Open Visual Studio, and create a new project.  I’m calling mine DateLibrary, since I’m actually creating a library of date functions useful to me.  Delete the automatically created Class1.

We need to separate the tests from the code we’ll use in our applications, so our tests don’t end up as part of the application.  Add a second class to the solution, called DateLibraryTests to contain the tests.  Again, delete Class1, and add one named WeekEndTest.  Add references to your class library project, Gallio and MbUnit, and then add using statements, as shown:

C#:

using System;
using DateLibrary;
using MbUnit.Framework;

VB.NET:

Imports System
Imports DateLibrary
Imports MbUnit.Framework

Now, let’s write our first test.  To reiterate, one of the tenants of TDD is writing your tests first.  Realistically, you might need to write a little application code first.  I prefer to have a little Intellisense guide my test writing, so I just stub out a class and methods, just enough so my app will compile, but no actual code.  In our example, we need to return something, so we just return a blank date and time.  Here’s the code stub:

C#:

using System;
namespace DateLibrary
{
    public class WeekEnd
    {
        public static DateTime BackDate(DayOfWeek EndDay, DateTime FromDate)
        {
            DateTime _backdate = new DateTime();

            return _backdate;
        }
    }
}

VB.NET:

Imports System

Public Class DateLibrary

    Public Function BackDate(ByVal EndDay As DayOfWeek, ByVal FromDate As Date) As Date
        Dim _backdate As New Date

        Return _backdate
    End Function

End Class

The first parameter of our method is the day to figure back to, and the second is the date to figure from.  We use a DayOfWeek for the first parameter to limit input values.

One of the criticisms of TDD is that everything you want to test must be public, since tests are placed in a separate class.  So if you plan on having private methods and classes, you’re either out of luck, or you can change the modifier after your tests are run, have public accessors to your private methods, or include test code in your application.  What you do is up to you, based on the local coding standards and application design.  For this sample, public methods are just fine.

Now we write our test.  In TDD, Assert basically means “I am expecting these values…”.  So, our test case could be thought of as “I am expecting these values are equal”.  The values to be compared are the one we’ll calculate from our code above, using inputs which we already know the answer to, and the answer we already know.  Our test looks like this:

C#:

using System;
using DateLibrary;
using MbUnit.Framework;

namespace DateLibrary
{
    public class WeekEndTest
    {
        [Test]
        public void WeekEndsSunday()
        {
            Assert.AreEqual(new DateTime(2009, 06, 21), WeekEnd.BackDate(DayOfWeek.Sunday, new DateTime(2009, 06, 25)));
        }
    }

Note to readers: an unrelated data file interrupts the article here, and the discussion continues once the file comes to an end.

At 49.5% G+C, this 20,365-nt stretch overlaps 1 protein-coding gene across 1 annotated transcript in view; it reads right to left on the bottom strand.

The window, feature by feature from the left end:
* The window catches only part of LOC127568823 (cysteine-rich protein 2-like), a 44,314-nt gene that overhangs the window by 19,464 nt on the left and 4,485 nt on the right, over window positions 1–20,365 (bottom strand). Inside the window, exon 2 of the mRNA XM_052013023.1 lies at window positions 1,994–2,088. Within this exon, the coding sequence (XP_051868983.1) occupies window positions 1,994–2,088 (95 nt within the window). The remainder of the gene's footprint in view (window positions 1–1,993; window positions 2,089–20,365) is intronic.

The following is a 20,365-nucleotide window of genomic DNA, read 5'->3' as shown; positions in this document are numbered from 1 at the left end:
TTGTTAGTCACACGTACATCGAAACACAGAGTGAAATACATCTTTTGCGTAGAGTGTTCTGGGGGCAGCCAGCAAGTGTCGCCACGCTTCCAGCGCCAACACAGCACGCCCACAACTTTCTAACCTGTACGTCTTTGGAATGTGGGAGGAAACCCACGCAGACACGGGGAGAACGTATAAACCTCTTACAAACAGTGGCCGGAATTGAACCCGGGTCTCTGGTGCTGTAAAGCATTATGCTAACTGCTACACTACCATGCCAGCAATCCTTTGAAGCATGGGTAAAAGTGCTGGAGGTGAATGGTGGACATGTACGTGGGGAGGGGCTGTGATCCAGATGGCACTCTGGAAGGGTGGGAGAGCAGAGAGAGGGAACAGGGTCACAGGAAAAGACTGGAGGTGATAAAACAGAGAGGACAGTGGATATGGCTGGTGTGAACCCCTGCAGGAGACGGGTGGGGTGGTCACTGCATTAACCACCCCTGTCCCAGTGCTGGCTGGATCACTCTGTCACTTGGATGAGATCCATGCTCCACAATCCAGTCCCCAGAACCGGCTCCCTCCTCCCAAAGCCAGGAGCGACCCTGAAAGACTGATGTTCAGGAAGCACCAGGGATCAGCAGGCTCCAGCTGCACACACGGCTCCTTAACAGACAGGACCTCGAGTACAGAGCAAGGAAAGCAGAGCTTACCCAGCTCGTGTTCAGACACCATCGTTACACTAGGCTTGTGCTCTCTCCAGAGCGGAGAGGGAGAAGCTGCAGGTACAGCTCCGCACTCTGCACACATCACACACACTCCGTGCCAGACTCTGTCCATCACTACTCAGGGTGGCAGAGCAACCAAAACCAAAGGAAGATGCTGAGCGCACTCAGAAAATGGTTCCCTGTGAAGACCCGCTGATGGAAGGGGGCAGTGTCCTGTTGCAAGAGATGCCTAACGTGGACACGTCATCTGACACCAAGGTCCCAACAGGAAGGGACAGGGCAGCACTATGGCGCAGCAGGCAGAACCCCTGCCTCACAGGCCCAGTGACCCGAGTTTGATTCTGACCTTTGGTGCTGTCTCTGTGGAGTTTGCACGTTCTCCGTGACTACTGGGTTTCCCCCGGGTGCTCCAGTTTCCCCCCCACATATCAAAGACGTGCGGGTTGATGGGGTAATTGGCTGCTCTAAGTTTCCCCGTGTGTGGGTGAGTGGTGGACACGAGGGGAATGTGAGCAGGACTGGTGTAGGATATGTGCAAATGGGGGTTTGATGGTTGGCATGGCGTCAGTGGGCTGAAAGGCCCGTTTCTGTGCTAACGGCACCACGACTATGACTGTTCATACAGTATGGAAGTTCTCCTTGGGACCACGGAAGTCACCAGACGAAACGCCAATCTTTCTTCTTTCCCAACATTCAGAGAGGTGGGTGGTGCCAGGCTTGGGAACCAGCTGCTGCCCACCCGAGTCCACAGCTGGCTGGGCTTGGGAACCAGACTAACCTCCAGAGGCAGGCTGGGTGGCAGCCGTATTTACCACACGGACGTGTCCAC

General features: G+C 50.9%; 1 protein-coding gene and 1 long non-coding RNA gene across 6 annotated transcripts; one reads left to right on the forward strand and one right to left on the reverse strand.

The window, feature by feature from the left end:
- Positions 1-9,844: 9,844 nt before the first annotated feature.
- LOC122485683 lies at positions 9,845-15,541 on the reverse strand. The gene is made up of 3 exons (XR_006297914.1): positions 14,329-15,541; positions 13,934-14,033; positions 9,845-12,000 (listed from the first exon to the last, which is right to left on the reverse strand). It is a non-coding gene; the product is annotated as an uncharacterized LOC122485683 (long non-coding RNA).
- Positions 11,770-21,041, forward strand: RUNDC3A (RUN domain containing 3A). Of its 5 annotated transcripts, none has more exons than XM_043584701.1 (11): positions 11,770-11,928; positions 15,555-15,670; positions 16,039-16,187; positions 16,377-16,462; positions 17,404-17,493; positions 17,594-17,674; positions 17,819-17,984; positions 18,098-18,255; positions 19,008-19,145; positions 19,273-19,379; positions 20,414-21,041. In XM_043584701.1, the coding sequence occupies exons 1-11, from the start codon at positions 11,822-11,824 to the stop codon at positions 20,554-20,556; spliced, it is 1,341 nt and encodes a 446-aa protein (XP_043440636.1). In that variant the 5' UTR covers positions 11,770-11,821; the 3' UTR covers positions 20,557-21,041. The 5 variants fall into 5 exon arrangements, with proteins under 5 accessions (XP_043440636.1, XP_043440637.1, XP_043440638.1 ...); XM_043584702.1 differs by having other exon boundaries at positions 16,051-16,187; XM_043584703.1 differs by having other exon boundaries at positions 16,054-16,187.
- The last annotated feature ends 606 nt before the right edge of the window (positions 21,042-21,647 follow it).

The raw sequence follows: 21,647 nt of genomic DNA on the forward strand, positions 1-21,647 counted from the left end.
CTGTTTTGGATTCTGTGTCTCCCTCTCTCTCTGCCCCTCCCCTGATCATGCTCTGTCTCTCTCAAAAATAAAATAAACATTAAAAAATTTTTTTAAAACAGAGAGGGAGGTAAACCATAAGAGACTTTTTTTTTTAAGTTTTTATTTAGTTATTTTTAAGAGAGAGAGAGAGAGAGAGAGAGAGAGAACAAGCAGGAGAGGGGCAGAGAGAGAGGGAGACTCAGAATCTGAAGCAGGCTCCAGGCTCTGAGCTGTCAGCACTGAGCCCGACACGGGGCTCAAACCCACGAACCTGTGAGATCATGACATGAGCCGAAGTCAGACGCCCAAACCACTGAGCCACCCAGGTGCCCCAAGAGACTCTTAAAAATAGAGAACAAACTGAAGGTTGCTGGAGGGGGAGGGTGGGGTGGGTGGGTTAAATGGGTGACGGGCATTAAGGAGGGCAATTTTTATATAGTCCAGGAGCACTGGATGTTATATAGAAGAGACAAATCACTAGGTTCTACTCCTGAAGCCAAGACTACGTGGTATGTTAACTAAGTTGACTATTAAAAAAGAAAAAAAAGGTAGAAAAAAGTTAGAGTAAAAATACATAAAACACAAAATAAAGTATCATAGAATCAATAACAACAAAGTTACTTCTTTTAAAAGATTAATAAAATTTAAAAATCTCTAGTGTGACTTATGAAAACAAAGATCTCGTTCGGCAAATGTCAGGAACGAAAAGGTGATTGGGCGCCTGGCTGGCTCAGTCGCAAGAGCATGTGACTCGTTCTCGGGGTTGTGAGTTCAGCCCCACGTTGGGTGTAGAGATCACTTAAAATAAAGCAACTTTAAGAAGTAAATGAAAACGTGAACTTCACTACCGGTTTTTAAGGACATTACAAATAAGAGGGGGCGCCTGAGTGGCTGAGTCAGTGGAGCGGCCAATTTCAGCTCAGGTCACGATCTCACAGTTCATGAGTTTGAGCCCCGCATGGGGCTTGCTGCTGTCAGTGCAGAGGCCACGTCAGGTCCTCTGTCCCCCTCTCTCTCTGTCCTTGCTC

}

VB.NET:

Imports System
Imports DateLibrary
Imports MbUnit.Framework

Public Class WeekEndTest

    <Test()> _
    Public Sub WeekEndsSunday()
        Assert.AreEqual(CType(<span class="str">"6/21/2009", Date), WeekEnd.BackDate(DayOfWeek.Sunday, <span class="str">"6/25/2009"))
    End Sub

End Class

The [Test] attribute is used by the test runner to find the tests from the regular methods.

Make sure the solution compiles without errors.  If it does, it’s time to run our tests.  Gallio/MbUnit includes the Icarus test runner, which provides easy to read graphical feedback.  To start Icarus, navigate Start >> All Programs >> Gallio >> Icarus GUI Test Runner.  Once Icarus has started, we need to load in our tests.  Go to Project >> Add Assemblies, navigate to the bin folder of your test project, select the test DLL and click Open.

SS-2009.06.27-15.15.12

The tests will be parsed, and listed in a treeview.  You can add as many test DLLs as you need, we just have the one for this example.

SS-2009.06.25-22.30.57

Click the Start button, and our tests will be run.  The Execution Log shows the results, in this case, red, just like we expected.

SS-2009.06.25-22.34.37

Further down, you can see the expected and returned values.  Our test failed (as expected) because a blank date was returned, and did not match the expected value.

SS-2009.06.26-20.26.48

Great.  Like we said above, “red, green, refactor”.  We now have red taken care of.  Before we do anything else, let’s do a quick sanity check to make sure all systems are correct.  In our test, we’re expecting the returned value to be 6/21/2009.  As a test of our tests, let’s change our procedure slightly to make sure it returns the expected date, and run our test again.  The results should be green.

C#:

using System;

namespace DateLibrary
{
    public class WeekEnd
    {
        public static DateTime BackDate(DayOfWeek EndDay, DateTime FromDate)
        {
            DateTime _backdate = new DateTime(2009, 06, 21);

            return _backdate;
        }
    }
}

VB.NET:

Imports System

Public Class WeekEnd

    Public Shared Function BackDate(ByVal EndDay As DayOfWeek, ByVal FromDate As Date) As Date
        Dim _backdate As New Date

        _backdate = "6/21/2009"

        Return _backdate
    End Function

End Class